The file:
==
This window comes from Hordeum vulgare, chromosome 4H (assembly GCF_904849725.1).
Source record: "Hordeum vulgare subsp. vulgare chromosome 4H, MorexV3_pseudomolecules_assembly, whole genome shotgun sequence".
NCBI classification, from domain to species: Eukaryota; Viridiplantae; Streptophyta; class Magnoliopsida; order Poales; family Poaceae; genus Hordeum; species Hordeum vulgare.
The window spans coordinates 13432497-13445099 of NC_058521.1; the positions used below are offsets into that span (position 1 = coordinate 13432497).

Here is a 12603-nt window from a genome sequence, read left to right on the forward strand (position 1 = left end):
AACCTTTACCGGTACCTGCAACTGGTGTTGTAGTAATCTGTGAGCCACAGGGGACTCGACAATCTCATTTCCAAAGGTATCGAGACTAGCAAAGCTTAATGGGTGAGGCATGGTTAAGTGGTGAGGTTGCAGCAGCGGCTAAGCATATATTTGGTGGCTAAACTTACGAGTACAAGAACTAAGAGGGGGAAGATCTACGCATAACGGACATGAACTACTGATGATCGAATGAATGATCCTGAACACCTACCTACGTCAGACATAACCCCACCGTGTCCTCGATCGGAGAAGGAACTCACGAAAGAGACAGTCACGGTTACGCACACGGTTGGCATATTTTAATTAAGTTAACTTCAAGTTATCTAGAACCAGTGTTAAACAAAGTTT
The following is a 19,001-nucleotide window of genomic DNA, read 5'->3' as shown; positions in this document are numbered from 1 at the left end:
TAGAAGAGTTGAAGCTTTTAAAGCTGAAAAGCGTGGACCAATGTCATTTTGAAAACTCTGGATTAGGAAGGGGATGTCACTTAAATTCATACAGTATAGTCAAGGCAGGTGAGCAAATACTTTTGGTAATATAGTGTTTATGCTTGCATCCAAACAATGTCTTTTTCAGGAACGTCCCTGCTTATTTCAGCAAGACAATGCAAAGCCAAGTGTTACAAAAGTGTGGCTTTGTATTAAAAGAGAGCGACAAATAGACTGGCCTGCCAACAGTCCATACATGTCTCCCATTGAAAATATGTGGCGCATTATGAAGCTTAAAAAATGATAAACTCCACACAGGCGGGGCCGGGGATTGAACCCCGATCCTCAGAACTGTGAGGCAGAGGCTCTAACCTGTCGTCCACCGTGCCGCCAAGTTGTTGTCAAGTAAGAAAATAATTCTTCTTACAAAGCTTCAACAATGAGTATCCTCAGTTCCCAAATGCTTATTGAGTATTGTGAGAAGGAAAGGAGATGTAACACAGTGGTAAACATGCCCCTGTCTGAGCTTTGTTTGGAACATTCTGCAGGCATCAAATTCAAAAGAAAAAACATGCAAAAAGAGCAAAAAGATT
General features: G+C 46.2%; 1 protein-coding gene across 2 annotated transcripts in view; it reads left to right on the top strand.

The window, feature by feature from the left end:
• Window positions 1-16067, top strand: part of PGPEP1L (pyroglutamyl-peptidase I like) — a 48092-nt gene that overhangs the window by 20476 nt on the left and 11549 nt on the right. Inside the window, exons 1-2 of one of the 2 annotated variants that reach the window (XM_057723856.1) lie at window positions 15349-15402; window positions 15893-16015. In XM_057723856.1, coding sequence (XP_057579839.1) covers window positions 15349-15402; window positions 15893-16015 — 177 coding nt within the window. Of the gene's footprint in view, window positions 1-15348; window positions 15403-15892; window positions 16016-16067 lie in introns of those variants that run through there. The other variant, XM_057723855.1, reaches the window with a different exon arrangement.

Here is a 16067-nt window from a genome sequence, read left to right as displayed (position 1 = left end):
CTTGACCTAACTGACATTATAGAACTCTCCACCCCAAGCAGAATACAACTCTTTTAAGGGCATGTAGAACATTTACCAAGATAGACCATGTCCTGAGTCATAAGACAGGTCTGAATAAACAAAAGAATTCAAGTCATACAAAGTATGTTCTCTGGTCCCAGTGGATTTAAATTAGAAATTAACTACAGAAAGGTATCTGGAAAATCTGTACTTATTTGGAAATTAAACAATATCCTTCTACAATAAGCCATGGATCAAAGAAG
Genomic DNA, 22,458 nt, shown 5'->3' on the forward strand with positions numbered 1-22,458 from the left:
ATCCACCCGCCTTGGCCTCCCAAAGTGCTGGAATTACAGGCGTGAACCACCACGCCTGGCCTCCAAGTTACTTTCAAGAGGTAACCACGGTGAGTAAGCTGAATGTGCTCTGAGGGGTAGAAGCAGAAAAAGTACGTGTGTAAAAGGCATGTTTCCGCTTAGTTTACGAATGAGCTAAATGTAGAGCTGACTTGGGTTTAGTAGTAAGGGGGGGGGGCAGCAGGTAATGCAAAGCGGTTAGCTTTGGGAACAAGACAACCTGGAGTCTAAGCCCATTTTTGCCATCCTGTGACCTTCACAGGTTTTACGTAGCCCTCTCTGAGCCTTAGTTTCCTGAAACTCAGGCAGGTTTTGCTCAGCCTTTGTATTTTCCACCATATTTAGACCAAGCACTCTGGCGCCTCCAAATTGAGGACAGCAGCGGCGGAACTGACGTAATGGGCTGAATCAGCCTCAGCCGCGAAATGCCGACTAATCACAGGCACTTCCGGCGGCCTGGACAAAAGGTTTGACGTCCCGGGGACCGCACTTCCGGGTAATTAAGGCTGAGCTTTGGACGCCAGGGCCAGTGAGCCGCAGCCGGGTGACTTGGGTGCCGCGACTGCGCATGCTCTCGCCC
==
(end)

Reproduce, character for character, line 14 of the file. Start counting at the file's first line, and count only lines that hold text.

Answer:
Genomic DNA, 22,458 nt, shown 5'->3' on the forward strand with positions numbered 1-22,458 from the left: